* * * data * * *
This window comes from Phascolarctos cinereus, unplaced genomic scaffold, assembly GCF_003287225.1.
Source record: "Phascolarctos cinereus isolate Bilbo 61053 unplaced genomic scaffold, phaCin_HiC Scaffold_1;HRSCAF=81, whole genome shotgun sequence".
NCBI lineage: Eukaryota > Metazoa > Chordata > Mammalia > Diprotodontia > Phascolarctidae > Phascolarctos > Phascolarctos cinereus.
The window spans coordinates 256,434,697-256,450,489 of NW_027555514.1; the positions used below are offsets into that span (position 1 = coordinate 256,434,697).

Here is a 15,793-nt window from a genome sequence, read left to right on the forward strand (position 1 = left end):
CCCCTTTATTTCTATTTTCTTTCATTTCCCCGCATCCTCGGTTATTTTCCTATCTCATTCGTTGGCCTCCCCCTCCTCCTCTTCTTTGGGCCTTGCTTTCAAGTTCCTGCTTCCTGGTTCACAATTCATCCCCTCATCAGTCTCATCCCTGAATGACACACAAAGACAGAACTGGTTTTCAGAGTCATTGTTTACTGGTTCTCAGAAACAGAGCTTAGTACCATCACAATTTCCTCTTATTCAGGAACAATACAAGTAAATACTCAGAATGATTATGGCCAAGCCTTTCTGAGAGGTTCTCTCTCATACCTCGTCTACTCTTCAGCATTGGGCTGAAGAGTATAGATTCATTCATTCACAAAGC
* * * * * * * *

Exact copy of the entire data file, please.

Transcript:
This window comes from Phascolarctos cinereus, unplaced genomic scaffold, assembly GCF_003287225.1.
Source record: "Phascolarctos cinereus isolate Bilbo 61053 unplaced genomic scaffold, phaCin_HiC Scaffold_1;HRSCAF=81, whole genome shotgun sequence".
NCBI lineage: Eukaryota > Metazoa > Chordata > Mammalia > Diprotodontia > Phascolarctidae > Phascolarctos > Phascolarctos cinereus.
The window spans coordinates 256,434,697-256,450,489 of NW_027555514.1; the positions used below are offsets into that span (position 1 = coordinate 256,434,697).

Here is a 15,793-nt window from a genome sequence, read left to right on the forward strand (position 1 = left end):
CCCCTTTATTTCTATTTTCTTTCATTTCCCCGCATCCTCGGTTATTTTCCTATCTCATTCGTTGGCCTCCCCCTCCTCCTCTTCTTTGGGCCTTGCTTTCAAGTTCCTGCTTCCTGGTTCACAATTCATCCCCTCATCAGTCTCATCCCTGAATGACACACAAAGACAGAACTGGTTTTCAGAGTCATTGTTTACTGGTTCTCAGAAACAGAGCTTAGTACCATCACAATTTCCTCTTATTCAGGAACAATACAAGTAAATACTCAGAATGATTATGGCCAAGCCTTTCTGAGAGGTTCTCTCTCATACCTCGTCTACTCTTCAGCATTGGGCTGAAGAGTATAGATTCATTCATTCACAAAGC